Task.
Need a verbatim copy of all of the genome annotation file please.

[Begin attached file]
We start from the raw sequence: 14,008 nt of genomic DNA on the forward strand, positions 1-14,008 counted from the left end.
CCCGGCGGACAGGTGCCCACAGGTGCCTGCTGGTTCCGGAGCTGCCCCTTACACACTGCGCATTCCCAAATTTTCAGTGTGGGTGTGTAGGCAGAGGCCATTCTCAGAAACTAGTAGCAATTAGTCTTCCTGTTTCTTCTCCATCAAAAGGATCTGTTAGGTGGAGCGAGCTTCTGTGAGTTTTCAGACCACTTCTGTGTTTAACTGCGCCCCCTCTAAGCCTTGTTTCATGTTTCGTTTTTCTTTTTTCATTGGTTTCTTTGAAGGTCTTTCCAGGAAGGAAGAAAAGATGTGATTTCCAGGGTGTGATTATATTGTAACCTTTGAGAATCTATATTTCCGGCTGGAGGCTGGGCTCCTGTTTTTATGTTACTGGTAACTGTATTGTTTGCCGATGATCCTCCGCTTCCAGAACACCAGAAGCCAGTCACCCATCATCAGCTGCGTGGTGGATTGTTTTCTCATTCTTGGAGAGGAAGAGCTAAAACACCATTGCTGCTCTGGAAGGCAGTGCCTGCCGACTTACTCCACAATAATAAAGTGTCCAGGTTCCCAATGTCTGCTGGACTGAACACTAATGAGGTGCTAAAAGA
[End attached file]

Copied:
We start from the raw sequence: 14,008 nt of genomic DNA on the forward strand, positions 1-14,008 counted from the left end.
CCCGGCGGACAGGTGCCCACAGGTGCCTGCTGGTTCCGGAGCTGCCCCTTACACACTGCGCATTCCCAAATTTTCAGTGTGGGTGTGTAGGCAGAGGCCATTCTCAGAAACTAGTAGCAATTAGTCTTCCTGTTTCTTCTCCATCAAAAGGATCTGTTAGGTGGAGCGAGCTTCTGTGAGTTTTCAGACCACTTCTGTGTTTAACTGCGCCCCCTCTAAGCCTTGTTTCATGTTTCGTTTTTCTTTTTTCATTGGTTTCTTTGAAGGTCTTTCCAGGAAGGAAGAAAAGATGTGATTTCCAGGGTGTGATTATATTGTAACCTTTGAGAATCTATATTTCCGGCTGGAGGCTGGGCTCCTGTTTTTATGTTACTGGTAACTGTATTGTTTGCCGATGATCCTCCGCTTCCAGAACACCAGAAGCCAGTCACCCATCATCAGCTGCGTGGTGGATTGTTTTCTCATTCTTGGAGAGGAAGAGCTAAAACACCATTGCTGCTCTGGAAGGCAGTGCCTGCCGACTTACTCCACAATAATAAAGTGTCCAGGTTCCCAATGTCTGCTGGACTGAACACTAATGAGGTGCTAAAAGA